Liturgy 33.1: Death and the Liturgy

This issue was guest-edited by Lizette Larson-Miller. Lizette Larson-Miller is the Huron Lawson Professor of liturgical studies at Huron University College, University of Western Ontario, London, Canada.

Here is an excerpt from Larson-Miller's introduction: 

In this issue of Liturgy, an ecumenical group of theologians has approached the realities of Christians dying and the church’s liturgies with the dead from the perspectives of history, theology, and pastoral practice––none of which is independent of the other. Theology is rooted in the future, the present, and past. It is inseparable from history and pastoral liturgy, informed by new knowledge and experience.

Michael Witzcak’s article reflects on changes in Roman Catholic funerals prior to and following Vatican II, examining how the centrality of the paschal mystery motivates liturgical change. James Donohue looks at a pivotal eighth-century text in Western Christian rites for the dying that exemplifies a turning point in understanding the intent of prayers for the dying. Both Witzcak and Donahue also give us a remarkable gift in the accessible translation of texts otherwise out of the reach of many readers. Lucy Bregman challenges the historical (and often popular) articulation of the focus in rites with the dying and the dead, asking whether it is the soul, the body, or both, by revisiting Christian anthropology. Cyril Kennedy introduces Western Christians to the ongoing conversation about the setting of the Byzantine funeral within the Divine Liturgy (the Eucharist), expanding our knowledge of the richness of non-Eucharistic funeral liturgies. My own contribution concerns the challenge to the church raised by the civil legality of assisted suicide by drawing on baptismal theology, linking the beginning and ending of Christian life in Christ. Raggs Ragan, also drawing on contemporary issues in dying, gives us insight into the richness of interfaith learnings from Buddhism and Judaism and how that engagement may encourage Christians to revisit their own ritual repertoire. Todd Townsend offers a liturgical spirituality on preaching about death based on Holy Saturday, with application to the very different situations of sudden deaths versus those who have lived long and rich lives. Finally, Melinda A. Quivik concludes with a pastoral reflection on the necessity of keeping “death before our eyes” through rituals, pastoral care, preaching, and other avenues, so that communities of faith may more fully hold the unity of life and death in our discipleship.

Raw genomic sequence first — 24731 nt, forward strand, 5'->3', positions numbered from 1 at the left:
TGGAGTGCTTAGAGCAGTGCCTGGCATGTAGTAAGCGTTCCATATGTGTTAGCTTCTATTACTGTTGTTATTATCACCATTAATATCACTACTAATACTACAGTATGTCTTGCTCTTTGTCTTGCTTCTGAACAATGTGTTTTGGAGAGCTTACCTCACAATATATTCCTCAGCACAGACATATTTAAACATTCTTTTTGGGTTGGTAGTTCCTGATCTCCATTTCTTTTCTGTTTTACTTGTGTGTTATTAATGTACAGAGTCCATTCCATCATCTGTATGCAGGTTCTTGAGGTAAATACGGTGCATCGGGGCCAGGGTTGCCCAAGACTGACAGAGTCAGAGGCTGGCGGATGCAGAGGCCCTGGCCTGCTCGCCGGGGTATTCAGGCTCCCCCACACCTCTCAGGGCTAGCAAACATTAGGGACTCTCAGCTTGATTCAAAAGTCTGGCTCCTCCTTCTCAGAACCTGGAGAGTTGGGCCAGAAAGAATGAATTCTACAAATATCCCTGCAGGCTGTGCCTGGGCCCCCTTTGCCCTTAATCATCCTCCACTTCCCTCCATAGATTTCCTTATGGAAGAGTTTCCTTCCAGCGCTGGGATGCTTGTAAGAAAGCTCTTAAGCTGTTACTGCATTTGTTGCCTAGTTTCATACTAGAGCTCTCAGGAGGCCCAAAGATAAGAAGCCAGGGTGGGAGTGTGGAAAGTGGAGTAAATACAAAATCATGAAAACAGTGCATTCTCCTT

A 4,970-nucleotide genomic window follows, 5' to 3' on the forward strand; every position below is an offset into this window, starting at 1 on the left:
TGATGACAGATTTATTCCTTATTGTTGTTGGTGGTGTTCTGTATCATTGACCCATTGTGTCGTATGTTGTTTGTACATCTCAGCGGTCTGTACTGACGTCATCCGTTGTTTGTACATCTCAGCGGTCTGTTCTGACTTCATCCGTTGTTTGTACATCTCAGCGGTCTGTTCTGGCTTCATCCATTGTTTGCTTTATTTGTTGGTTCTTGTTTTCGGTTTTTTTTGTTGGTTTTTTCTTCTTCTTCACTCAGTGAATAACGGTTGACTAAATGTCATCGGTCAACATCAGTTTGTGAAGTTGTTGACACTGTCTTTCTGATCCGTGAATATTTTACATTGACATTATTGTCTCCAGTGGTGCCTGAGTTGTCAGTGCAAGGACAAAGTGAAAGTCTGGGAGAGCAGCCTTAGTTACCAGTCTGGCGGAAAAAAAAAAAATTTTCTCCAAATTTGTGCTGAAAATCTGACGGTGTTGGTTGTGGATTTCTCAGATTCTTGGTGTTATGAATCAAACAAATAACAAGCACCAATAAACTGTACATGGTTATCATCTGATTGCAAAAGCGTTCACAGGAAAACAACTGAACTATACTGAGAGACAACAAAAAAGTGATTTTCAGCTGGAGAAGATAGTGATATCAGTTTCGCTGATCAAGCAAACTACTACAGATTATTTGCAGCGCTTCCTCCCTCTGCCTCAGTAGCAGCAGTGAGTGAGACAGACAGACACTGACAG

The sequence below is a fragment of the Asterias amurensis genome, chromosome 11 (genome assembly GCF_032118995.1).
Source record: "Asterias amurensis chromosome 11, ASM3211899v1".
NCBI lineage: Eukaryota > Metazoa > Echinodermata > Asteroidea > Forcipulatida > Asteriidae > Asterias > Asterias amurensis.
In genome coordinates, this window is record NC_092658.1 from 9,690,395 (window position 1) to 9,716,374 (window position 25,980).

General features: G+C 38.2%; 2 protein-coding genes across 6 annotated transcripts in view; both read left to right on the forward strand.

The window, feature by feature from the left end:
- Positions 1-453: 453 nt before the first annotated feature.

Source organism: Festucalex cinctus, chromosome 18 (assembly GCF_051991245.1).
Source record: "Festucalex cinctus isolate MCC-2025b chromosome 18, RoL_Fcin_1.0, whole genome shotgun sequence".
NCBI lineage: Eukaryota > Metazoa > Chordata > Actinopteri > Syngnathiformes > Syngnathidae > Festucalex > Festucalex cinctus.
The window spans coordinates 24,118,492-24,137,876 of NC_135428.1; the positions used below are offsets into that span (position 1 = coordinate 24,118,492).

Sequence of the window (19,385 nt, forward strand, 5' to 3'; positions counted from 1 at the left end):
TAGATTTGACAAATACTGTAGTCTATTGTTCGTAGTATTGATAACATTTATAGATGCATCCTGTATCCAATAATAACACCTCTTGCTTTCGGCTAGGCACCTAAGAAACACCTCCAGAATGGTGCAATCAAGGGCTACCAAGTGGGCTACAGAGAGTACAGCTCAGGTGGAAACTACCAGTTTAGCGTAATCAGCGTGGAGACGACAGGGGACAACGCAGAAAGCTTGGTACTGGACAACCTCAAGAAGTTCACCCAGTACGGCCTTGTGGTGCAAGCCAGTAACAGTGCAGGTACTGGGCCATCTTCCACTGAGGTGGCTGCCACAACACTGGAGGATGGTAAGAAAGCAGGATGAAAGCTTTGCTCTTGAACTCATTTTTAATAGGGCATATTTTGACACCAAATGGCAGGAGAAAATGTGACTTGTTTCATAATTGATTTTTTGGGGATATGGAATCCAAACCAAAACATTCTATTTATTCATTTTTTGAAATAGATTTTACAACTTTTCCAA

David Turnbloom